According to the Michigan Supreme Court, Anthony and Marsha Springer are entitled to a new trial, on the grounds that their attorneys may have provided ineffective assistance during their 2010 trial. Both are currently behind bars serving sentences for torture and child abuse, for the death of their 16-year-old daughter Calista Springer.
In 2008, the Springer’s home was demolished by a fire. But while the fire itself was determined to be an accident, the fact that Calista Springer was chained to her bed, unable to escape, was not. Court documents show that it was the prosecution’s argument that this was nothing new. That Calista was regularly tied to her bed by way of a dog chain wrapped tightly around her waist, and forced to sleep on a bare mattress without even a blanket or a pillow.
The Springer’s, however, denied that. They reasoned that Calista suffered from serious mental problems and had to be restrained at night for her own safety. Her father also claims that she was a compulsive liar and a compulsive eater of non-food items like wood, soil, and paper.
The Springers were charged with child abuse, torture, and murder. But the jury acquitted them of the murder charge, but finding them guilty of abuse and torture. They were sentenced in the St. Joseph County Circuit Court. Marsha was given 18 years, 9 months to 50 years for torture, and 95 months to 15 years for child abuse, while Anthony Springer received 25 years to 50 years for torture, and 10 years to 15 years for child abuse.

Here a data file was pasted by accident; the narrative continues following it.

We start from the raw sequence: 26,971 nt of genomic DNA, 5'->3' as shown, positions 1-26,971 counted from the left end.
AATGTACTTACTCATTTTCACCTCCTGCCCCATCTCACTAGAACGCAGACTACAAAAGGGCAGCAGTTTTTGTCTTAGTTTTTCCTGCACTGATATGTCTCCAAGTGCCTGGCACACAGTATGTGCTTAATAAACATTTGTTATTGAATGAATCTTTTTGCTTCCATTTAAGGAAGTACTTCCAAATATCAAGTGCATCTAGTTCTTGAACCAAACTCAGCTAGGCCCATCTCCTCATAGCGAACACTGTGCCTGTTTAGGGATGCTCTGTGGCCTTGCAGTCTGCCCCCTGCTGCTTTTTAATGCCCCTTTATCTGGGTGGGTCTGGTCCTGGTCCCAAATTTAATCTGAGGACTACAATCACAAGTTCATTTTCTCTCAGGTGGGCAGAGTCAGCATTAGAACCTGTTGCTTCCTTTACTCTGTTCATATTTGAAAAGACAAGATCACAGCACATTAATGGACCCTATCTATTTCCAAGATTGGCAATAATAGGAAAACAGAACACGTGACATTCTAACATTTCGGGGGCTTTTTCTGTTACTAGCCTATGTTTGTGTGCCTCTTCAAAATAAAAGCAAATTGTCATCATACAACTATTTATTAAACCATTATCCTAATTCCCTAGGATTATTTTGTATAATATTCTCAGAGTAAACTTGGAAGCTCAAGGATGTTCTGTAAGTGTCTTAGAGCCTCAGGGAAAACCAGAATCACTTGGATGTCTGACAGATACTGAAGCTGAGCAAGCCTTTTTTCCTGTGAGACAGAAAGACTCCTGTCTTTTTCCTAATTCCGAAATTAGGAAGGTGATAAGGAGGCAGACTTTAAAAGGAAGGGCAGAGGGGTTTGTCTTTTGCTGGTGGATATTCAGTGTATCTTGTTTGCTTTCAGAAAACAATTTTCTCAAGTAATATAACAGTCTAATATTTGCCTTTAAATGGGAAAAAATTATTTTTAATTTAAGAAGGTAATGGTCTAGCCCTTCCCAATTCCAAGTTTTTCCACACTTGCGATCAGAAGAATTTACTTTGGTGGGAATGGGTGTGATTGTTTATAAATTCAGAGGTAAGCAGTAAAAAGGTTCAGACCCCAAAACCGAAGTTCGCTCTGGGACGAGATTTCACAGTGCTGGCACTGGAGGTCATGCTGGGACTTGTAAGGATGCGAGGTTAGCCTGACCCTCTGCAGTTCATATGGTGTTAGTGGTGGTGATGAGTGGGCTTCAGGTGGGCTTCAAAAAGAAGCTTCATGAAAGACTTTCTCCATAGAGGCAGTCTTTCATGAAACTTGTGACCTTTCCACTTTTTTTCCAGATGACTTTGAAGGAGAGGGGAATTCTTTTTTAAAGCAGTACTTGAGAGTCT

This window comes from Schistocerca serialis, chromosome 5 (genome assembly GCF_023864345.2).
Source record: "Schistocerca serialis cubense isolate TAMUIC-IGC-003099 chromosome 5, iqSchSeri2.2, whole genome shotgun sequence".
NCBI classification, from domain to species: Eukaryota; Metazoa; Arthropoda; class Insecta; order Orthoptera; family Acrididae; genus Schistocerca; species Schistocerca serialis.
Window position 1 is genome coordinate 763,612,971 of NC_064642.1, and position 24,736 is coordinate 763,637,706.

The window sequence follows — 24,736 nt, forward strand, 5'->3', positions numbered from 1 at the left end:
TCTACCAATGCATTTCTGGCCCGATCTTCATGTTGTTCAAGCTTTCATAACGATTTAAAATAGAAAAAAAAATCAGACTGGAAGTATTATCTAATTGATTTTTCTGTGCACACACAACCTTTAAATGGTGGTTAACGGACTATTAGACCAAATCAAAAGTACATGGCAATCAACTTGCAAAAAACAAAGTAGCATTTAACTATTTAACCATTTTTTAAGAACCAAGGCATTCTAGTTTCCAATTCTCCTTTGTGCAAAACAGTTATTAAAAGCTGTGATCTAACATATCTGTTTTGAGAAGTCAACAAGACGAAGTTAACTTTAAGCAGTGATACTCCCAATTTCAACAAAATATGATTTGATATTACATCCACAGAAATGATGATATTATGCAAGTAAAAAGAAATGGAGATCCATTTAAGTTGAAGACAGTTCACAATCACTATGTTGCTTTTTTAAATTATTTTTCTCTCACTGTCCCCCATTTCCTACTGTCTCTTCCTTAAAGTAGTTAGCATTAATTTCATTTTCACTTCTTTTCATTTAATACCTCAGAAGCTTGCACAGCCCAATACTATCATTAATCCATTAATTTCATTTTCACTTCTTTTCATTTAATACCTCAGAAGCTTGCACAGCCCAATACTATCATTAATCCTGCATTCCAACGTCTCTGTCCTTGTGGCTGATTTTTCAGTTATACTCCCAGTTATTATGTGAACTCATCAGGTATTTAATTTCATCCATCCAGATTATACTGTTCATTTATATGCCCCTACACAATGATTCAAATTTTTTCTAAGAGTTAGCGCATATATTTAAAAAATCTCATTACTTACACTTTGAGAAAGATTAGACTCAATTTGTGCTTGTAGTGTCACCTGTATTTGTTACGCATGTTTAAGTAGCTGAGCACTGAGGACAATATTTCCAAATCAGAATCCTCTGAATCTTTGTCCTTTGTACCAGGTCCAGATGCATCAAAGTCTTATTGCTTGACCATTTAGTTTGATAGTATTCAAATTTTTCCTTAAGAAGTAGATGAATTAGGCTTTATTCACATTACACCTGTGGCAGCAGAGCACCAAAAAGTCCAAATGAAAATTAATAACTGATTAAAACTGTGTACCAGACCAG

But the story doesn’t end there. The Springers immediately began the process of petitioning the court for a reversal of judgment. When that was denied, they moved on to the Court of Appeals, which upheld their convictions. But they didn’t give up. Convinced that they had been denied a fair trial due to their attorneys having done a poor job representing them, they turned to the Michigan Supreme Court for help.
And the Springers may have finally got their wish. On the 29th of October, the Supreme Court handed down a ruling entitling the couple to hearings, where the effectiveness of their trial attorneys will be determined. The hearing will take place in the St. Joseph County Circuit Court.
But if the hearing reveals that the Springer’s respective attorneys did in fact do their jobs, then this was the last hope. The Supreme Court rulings specified that while they are entitled to the determination hearings, Anthony and Marsha Springer are forbidden to appeal to the court “in all other respects.”